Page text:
What is a "Root Ranal" and what does Root Canal Treatment involve?

Root Canal Therapy

A "root canal"is the actual name of the internal space within a tooth that houses the nerve tissue, blood supply and lymphatics for the tooth. It can be one canal or several canals (seen in the back teeth) that coalesce into an area called the "pulp chamber". Often time people will, "need a root canal" and this means a procedure to address this area to remove the biologic tissue. There are several reasons one might require a root canal procedure (endodontic therapy):

  • a cavity that extends into the root canal space
  • a hairline fracture that extends into the root canal space
  • resorption of the tooth structure near the root canal space
  • insufficient tooth structure to restore the tooth adequately (thus allowing for a post to reinforce the head of the tooth)

Root canal treatment may involve one or more dental visits. Your dentist will perform the necessary steps to save your tooth:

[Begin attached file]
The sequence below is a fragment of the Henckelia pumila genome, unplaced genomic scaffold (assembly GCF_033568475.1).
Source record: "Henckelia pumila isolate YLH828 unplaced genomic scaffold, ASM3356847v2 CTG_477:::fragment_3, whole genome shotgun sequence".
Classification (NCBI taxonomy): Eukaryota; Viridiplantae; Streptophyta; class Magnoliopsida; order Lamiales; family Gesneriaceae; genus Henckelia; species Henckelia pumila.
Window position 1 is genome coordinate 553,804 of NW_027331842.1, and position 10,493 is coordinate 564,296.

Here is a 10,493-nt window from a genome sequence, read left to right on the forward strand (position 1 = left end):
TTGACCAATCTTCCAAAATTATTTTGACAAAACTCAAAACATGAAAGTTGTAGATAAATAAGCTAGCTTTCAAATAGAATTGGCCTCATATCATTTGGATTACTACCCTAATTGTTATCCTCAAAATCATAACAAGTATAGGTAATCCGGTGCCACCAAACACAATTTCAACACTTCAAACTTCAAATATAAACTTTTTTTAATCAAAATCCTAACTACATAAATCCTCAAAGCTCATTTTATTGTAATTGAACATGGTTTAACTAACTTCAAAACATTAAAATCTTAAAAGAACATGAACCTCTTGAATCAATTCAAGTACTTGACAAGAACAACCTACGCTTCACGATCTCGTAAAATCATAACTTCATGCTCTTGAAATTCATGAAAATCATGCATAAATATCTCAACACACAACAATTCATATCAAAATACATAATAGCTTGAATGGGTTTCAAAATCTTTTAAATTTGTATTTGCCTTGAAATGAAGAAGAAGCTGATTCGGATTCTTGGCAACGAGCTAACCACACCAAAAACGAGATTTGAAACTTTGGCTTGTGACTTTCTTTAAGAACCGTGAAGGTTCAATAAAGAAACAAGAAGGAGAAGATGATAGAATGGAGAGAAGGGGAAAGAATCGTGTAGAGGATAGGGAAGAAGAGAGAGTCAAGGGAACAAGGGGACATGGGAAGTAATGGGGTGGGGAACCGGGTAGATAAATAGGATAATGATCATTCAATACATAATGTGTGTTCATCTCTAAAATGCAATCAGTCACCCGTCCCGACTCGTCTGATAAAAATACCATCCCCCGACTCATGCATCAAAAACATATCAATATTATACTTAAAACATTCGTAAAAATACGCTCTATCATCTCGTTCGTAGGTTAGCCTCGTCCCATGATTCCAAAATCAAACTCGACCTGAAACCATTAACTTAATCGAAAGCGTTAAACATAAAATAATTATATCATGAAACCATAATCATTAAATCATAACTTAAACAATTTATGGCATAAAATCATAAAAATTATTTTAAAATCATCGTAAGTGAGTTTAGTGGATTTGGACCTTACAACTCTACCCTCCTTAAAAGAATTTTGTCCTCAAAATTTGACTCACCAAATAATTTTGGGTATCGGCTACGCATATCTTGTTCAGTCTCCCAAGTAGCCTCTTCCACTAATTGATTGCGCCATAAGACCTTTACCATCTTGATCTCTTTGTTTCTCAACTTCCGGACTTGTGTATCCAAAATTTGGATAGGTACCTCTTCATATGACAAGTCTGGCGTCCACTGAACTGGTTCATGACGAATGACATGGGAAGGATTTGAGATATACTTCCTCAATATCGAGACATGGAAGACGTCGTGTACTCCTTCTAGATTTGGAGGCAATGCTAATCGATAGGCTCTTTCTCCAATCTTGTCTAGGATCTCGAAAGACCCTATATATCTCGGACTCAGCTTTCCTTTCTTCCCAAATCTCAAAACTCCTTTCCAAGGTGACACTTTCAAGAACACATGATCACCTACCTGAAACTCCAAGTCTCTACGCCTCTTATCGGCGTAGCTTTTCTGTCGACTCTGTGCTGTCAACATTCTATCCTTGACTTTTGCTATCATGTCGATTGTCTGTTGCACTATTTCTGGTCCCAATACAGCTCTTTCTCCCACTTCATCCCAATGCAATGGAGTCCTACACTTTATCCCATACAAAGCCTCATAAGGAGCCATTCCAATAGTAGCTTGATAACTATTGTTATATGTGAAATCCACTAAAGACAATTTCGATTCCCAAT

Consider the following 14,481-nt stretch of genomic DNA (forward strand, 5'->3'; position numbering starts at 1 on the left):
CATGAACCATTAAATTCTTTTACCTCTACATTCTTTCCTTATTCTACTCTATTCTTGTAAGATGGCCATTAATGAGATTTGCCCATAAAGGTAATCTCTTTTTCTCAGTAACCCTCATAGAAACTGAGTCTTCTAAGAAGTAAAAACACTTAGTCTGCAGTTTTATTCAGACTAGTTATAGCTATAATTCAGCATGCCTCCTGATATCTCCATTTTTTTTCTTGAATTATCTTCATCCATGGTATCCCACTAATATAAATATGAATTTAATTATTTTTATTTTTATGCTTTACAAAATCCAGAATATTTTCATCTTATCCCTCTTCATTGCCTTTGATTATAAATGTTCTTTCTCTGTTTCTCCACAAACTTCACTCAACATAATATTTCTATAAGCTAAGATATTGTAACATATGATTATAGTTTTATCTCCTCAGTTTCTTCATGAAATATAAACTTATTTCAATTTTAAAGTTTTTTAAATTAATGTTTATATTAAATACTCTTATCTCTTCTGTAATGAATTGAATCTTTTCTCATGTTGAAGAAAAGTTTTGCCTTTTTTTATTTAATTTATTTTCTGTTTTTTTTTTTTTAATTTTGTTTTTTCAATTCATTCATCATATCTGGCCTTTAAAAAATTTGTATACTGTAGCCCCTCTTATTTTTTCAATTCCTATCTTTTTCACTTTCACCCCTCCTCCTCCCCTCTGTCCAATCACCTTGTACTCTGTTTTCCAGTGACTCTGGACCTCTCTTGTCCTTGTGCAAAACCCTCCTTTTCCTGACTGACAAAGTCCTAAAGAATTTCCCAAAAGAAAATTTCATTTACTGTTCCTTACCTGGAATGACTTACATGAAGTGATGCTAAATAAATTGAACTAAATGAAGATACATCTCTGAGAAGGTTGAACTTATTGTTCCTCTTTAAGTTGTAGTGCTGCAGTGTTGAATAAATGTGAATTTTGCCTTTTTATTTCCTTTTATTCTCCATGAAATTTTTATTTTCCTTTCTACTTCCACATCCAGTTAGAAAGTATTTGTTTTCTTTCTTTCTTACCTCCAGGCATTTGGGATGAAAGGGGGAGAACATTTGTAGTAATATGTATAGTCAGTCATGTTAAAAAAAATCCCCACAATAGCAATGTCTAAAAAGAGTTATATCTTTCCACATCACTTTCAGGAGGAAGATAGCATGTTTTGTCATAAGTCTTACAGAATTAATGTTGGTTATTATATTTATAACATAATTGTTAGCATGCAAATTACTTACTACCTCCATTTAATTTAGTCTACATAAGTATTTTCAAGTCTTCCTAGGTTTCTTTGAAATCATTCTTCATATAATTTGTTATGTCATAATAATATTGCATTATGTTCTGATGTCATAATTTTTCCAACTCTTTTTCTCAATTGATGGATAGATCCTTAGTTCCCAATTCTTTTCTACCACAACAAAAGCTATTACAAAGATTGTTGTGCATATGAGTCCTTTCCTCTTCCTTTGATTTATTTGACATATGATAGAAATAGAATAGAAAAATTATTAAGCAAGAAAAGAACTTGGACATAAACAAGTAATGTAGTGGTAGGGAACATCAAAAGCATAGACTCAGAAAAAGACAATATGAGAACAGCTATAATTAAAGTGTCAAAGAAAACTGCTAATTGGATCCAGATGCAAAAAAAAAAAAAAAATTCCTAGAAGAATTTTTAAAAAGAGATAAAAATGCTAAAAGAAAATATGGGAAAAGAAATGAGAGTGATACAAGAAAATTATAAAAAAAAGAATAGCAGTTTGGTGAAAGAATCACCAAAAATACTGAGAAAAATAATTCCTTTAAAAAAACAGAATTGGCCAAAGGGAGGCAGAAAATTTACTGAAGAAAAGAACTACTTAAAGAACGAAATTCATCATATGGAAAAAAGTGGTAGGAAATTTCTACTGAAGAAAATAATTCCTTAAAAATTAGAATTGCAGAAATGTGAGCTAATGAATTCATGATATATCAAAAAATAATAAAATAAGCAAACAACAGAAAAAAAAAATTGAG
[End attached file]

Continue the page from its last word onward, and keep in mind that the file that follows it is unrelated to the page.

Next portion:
1. First, your tooth is numbed for your comfort. A thin sheet of latex rubber is placed over your tooth to keep it isolated & dry. An opening is made through the crown of the tooth into the pulp chamber.
  2. The tooth’s nerve and other biologic tissue or pulp is removed from the pulp chamber and root canal (the space inside the root). Each root canal is cleaned and shaped so it can be filled.
  3. Your dentist may place medicine in the pulp chamber and root canal to help rid it of bacteria.
  4. The root canal(s) are usually filled with a rubber-like material to seal them.
  5. A temporary filling is then placed in the tooth to prevent contamination of the root canals. You might be given antibiotics if the infection has spread beyond the end of the root(s).
  6. During the next stage of treatment, the dentist removes the temporary filling and restores the tooth with a crown or a filling to strengthen it and improve the way it looks.

How long will the restored tooth last?

When properly restored, a tooth with a root canal filling can last for many years. But, like any other tooth, it can become decayed or fractured or the tissue around it can get gum disease. Daily cleanings and regular dental exams will help keep your mouth healthy, whether you’ve had a root canal treatment or not.

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